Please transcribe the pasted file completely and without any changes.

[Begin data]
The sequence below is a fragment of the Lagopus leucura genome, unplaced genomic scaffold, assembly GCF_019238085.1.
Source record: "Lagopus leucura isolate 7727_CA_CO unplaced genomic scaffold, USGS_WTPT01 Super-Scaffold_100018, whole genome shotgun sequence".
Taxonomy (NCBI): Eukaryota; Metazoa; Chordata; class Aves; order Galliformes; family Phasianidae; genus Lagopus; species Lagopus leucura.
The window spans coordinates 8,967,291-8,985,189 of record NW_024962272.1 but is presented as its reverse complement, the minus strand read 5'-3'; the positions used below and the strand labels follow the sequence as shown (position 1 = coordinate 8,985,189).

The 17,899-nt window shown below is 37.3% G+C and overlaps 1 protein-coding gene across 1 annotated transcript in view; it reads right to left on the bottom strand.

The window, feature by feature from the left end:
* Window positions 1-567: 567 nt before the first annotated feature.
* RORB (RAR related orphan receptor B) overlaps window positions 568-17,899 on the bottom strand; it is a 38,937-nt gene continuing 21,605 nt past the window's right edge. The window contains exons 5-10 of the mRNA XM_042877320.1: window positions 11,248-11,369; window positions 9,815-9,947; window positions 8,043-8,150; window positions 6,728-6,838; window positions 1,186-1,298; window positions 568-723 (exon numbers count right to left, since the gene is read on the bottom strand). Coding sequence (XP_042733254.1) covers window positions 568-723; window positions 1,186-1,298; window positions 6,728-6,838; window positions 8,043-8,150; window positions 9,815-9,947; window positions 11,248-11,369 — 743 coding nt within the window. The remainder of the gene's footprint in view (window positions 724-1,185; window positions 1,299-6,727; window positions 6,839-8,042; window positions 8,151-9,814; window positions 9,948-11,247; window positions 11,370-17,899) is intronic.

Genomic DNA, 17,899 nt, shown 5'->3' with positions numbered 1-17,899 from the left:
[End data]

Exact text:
The sequence below is a fragment of the Lagopus leucura genome, unplaced genomic scaffold, assembly GCF_019238085.1.
Source record: "Lagopus leucura isolate 7727_CA_CO unplaced genomic scaffold, USGS_WTPT01 Super-Scaffold_100018, whole genome shotgun sequence".
Taxonomy (NCBI): Eukaryota; Metazoa; Chordata; class Aves; order Galliformes; family Phasianidae; genus Lagopus; species Lagopus leucura.
The window spans coordinates 8,967,291-8,985,189 of record NW_024962272.1 but is presented as its reverse complement, the minus strand read 5'-3'; the positions used below and the strand labels follow the sequence as shown (position 1 = coordinate 8,985,189).

The 17,899-nt window shown below is 37.3% G+C and overlaps 1 protein-coding gene across 1 annotated transcript in view; it reads right to left on the bottom strand.

The window, feature by feature from the left end:
* Window positions 1-567: 567 nt before the first annotated feature.
* RORB (RAR related orphan receptor B) overlaps window positions 568-17,899 on the bottom strand; it is a 38,937-nt gene continuing 21,605 nt past the window's right edge. The window contains exons 5-10 of the mRNA XM_042877320.1: window positions 11,248-11,369; window positions 9,815-9,947; window positions 8,043-8,150; window positions 6,728-6,838; window positions 1,186-1,298; window positions 568-723 (exon numbers count right to left, since the gene is read on the bottom strand). Coding sequence (XP_042733254.1) covers window positions 568-723; window positions 1,186-1,298; window positions 6,728-6,838; window positions 8,043-8,150; window positions 9,815-9,947; window positions 11,248-11,369 — 743 coding nt within the window. The remainder of the gene's footprint in view (window positions 724-1,185; window positions 1,299-6,727; window positions 6,839-8,042; window positions 8,151-9,814; window positions 9,948-11,247; window positions 11,370-17,899) is intronic.

Genomic DNA, 17,899 nt, shown 5'->3' with positions numbered 1-17,899 from the left: